Pros: Sharply observed lyrics and a wonderful cast poking fun at the American political system.
Cons: No truly outstanding, show-stopping tunes to raise the musical’s profile.
At the end of a tumultuous week for British politics, it’s refreshing to get a reminder of how they do things stateside. Vote For Me was the ideal vehicle for an irreverent look at the uniquely American approach to politics. The London Theatre Workshop occupies a well-appointed studio space above the Eel Brook public house and such pleasant surroundings made the experience even more enjoyable. The plot concentrates on a televised Presidential debate between Democrat candidate Janet Tilghman and Republican candidate Buddy Rounsaville. Their spouses, Roger Tilghman and Amy Rounsaville are in close attendance, as is their slick, scheming special advisor and TV host Robyn Fieldler.
The story wastes no time in stressing the American obsession with glitz and glamour, and candidates’ almost pitiful dependence on special advisors. Their deep yearning to speak without spin is plain, as is the realisation they are only human and being consumed by fear of one stray comment signing their political death warrant. The spouses meanwhile have their own motivation for wishing respective partners to succeed; Amy Rounsaville desperately wants to be first lady and revels in the idea of living at 1600 Pennsylvania Avenue, whilst the earnestly sincere Roger Tilghman, in a great performance by Arvid Larson, wants his wife to win but ponders whether he would be diminished as a result: first lady…first husband…first man?! The Advisor, decked in a grey suit and sharp haircut is smart, manipulative but has a distinctly oily presence captured incredibly convincingly by Joe Leather. And then there’s the beleaguered, frustrated TV anchor, convinced she would make a better President than Tilghman or Rounsaville. Lucy Grainger was frenetically effective in this role, bringing into the show the infamous role of the media in US elections.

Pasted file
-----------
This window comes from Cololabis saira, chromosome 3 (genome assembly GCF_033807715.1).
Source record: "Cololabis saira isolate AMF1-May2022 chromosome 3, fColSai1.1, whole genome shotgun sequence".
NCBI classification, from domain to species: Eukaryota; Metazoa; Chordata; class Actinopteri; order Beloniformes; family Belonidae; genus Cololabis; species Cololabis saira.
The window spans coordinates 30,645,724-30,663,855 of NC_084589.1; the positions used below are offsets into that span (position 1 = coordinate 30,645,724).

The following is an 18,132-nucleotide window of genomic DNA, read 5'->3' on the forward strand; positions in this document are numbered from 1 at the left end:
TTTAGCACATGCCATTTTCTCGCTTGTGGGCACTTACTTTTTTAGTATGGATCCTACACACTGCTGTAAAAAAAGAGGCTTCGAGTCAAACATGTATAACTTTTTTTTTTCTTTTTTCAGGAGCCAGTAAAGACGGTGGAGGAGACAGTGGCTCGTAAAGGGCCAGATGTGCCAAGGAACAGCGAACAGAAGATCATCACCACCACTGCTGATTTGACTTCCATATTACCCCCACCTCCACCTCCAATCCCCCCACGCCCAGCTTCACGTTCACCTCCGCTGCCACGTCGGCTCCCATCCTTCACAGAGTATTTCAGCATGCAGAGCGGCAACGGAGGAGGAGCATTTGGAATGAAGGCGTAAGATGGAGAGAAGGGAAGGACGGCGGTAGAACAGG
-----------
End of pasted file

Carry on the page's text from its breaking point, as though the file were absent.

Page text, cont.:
The debate is periodically suspended to illustrate the exhaustive coaching that goes into every question answered, statement made and weakness exploited. The songs are bristly with incisive, sometimes surprising observations on American politics. For example, in the table of nations’ voting it turnouts America is only 140th! With UK elections on every audience member’s mind, we also appreciate how our own politicians have imported American ideas with an almost religious zeal. The choreography is surprisingly complex for the scale of production and I have never seen such a hardworking cast; they sweated buckets and all deserve an honourable mention. Emily Lynne was incredibly engaging as Janet Tilghman, Hans Rye, made a wonderfully dizzy Buddy Rounsaville and Jennie Jacobs was brilliantly seductive and vampish as Amy Rounsaville.
The show finished with an interactive flourish as the audience voted for their preferred candidate via a red or blue card. The truth can often be funny and this pointed look at American politics was well received when it ran off Broadway last year, but I wonder what our friends across the pond would make of this very perceptive UK treatment of the same show. The only weak spot I could detect is the lack of a big number to bring the house down as the show is a musical after all, but that aside it was a most entertaining 90 minutes of musical theatre.
Authors: Scott Elmegreen and Drew Fornarola
Director: Dom O’Hanlon
Musical Director: Chris Guard
Producer: Olga-Marie Pratt for the London Theatre Workshop
Booking link: https://live.advancedticketing.co.uk/
Booking until: 23 May 2015